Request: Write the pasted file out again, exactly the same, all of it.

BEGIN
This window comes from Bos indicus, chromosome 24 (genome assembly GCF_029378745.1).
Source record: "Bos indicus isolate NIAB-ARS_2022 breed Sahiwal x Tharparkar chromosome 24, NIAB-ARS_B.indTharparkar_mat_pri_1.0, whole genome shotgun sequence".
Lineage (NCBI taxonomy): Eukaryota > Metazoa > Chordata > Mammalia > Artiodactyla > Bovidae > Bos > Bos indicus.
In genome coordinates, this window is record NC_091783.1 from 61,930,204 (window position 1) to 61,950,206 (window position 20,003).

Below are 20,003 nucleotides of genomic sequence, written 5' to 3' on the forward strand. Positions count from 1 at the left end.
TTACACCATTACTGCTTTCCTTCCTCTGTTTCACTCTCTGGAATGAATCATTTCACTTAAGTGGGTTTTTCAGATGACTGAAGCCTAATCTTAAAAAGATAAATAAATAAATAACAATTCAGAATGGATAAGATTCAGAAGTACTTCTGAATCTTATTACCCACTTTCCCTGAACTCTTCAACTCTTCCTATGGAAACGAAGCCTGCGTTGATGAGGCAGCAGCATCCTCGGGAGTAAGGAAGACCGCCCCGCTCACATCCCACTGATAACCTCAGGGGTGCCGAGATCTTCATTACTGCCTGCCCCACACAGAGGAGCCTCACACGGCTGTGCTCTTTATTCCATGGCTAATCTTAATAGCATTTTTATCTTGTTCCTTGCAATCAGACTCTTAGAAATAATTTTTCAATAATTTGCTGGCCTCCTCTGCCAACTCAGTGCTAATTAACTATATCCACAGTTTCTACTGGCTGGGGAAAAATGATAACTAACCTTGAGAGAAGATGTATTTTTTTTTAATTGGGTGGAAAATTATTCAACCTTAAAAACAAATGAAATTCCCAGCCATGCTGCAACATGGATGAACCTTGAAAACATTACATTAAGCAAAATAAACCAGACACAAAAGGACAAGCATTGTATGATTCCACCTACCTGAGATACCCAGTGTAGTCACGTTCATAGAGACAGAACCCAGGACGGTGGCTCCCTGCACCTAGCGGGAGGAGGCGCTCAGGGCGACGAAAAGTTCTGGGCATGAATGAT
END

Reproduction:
This window comes from Bos indicus, chromosome 24 (genome assembly GCF_029378745.1).
Source record: "Bos indicus isolate NIAB-ARS_2022 breed Sahiwal x Tharparkar chromosome 24, NIAB-ARS_B.indTharparkar_mat_pri_1.0, whole genome shotgun sequence".
Lineage (NCBI taxonomy): Eukaryota > Metazoa > Chordata > Mammalia > Artiodactyla > Bovidae > Bos > Bos indicus.
In genome coordinates, this window is record NC_091783.1 from 61,930,204 (window position 1) to 61,950,206 (window position 20,003).

Below are 20,003 nucleotides of genomic sequence, written 5' to 3' on the forward strand. Positions count from 1 at the left end.
TTACACCATTACTGCTTTCCTTCCTCTGTTTCACTCTCTGGAATGAATCATTTCACTTAAGTGGGTTTTTCAGATGACTGAAGCCTAATCTTAAAAAGATAAATAAATAAATAACAATTCAGAATGGATAAGATTCAGAAGTACTTCTGAATCTTATTACCCACTTTCCCTGAACTCTTCAACTCTTCCTATGGAAACGAAGCCTGCGTTGATGAGGCAGCAGCATCCTCGGGAGTAAGGAAGACCGCCCCGCTCACATCCCACTGATAACCTCAGGGGTGCCGAGATCTTCATTACTGCCTGCCCCACACAGAGGAGCCTCACACGGCTGTGCTCTTTATTCCATGGCTAATCTTAATAGCATTTTTATCTTGTTCCTTGCAATCAGACTCTTAGAAATAATTTTTCAATAATTTGCTGGCCTCCTCTGCCAACTCAGTGCTAATTAACTATATCCACAGTTTCTACTGGCTGGGGAAAAATGATAACTAACCTTGAGAGAAGATGTATTTTTTTTTAATTGGGTGGAAAATTATTCAACCTTAAAAACAAATGAAATTCCCAGCCATGCTGCAACATGGATGAACCTTGAAAACATTACATTAAGCAAAATAAACCAGACACAAAAGGACAAGCATTGTATGATTCCACCTACCTGAGATACCCAGTGTAGTCACGTTCATAGAGACAGAACCCAGGACGGTGGCTCCCTGCACCTAGCGGGAGGAGGCGCTCAGGGCGACGAAAAGTTCTGGGCATGAATGAT